Your Checklist For Buying A New Business

By | August 25, 2013

There are a number of reasons why you might be interested in purchasing an existing business. Rather than working from the ground up to build a clientele, find investors and make a name for a business, you can purchase a company that is already successful. Unlike merely investing in a business, buying it outright means that you take control of the name and the assets, and it can be a smart decision for entrepreneurs and managers who are ready for the next big thing in their careers. Before parting with your capital, however, use this checklist to ensure that you are making the right decision with your purchase.

Ensure That You’ve Got the Perfect Location
One of the key factors in making any business a successful one is the location. Ask any entrepreneur or real estate agent, and they are bound to tell you the same thing. Remember that the perfect location varies depending on the company in question. A bakery that relies on heavy foot traffic, for example, will be most profitable when located on a busy pedestrian street. A used-car business, on the other hand, might be most successful with a position next to a major highway. Don’t be afraid to scout out the location in person. Click here to check out commercial properties online before you make a purchase. 

Find Out Why the Owner is Selling Their Business
After determining if the location is a solid choice for that particular business, you should find out why, exactly, the current owner is interested in selling. What you don’t want is to purchase a business that is on the brink of bankruptcy. Even with the best intentions, it is unlikely that you can turn it around and make it profitable in time. However, there are a number of great reasons why someone would be interested in selling a business. Many owners are ready to retire, and others have young children and don’t want the responsibility of running a business and a family at the same time. Additionally, some owners just want to have the cash so that they can buy a new home or pay off personal debts.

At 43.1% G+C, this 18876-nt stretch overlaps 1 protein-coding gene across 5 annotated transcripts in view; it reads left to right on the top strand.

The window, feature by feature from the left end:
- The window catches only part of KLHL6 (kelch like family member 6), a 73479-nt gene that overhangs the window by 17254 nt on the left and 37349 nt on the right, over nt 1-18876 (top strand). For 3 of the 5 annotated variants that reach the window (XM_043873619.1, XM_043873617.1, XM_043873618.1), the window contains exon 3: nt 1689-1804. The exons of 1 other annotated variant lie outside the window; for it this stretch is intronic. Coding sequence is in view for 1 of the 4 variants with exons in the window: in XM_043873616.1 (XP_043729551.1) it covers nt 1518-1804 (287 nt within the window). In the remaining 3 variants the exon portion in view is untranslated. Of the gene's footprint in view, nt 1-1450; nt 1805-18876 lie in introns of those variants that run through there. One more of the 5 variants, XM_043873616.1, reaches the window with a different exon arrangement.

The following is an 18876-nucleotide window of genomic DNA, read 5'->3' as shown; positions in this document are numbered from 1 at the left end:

Check the Books and Profits
Before thinking about buying a business, you should carefully comb their last twelve months of profits and losses. If their accounts are a long page of outgoing payments and very little incoming, then you might want to reconsider the investment. At the same time, find out if there are any overdue taxes or bills waiting. If you don’t investigate this, you could buy what appears to be a profitable business and then be hit right away with a number of large expenditures that you aren’t expecting.

Find Out the Operating Costs of the Business
This is usually not too tricky, but it may involve some input from the current owner and perhaps even current employees. Unlike finding out if a business will turn a profit, this exercise is merely so that you know what to expect. Salaries, monthly bills, mortgage payments and more contribute to your monthly expenditure, and finding out all of these factors in advance can help you restructure the business, hire or fire employees, and change it to better fit your financial limitations. 

Ask Customers or Clients if They Will Support the Change
In many businesses, owners and staff form relationships with customers and clients. Taking ownership quickly might put off some long-term clients, which may affect your sales and profitability. Take some time to personally meet clients and customers before you purchase the business and get your name out there. If the sale goes through, you could even consider hiring the previous owner for a few weeks to help with the transition period. 

Have the Business Professionally Appraised
Even if you carefully follow all of these guidelines, you may still want to hire a professional appraiser. They can calculate the profits and losses, help uncover any problems with the company, and even craft their estimate of a fair purchase price.

Purchasing a new business is a big investment, and it is not something that you should take lightly. Finding the perfect location and determining the profitability of a business before the sale can help you feel confident about your purchase.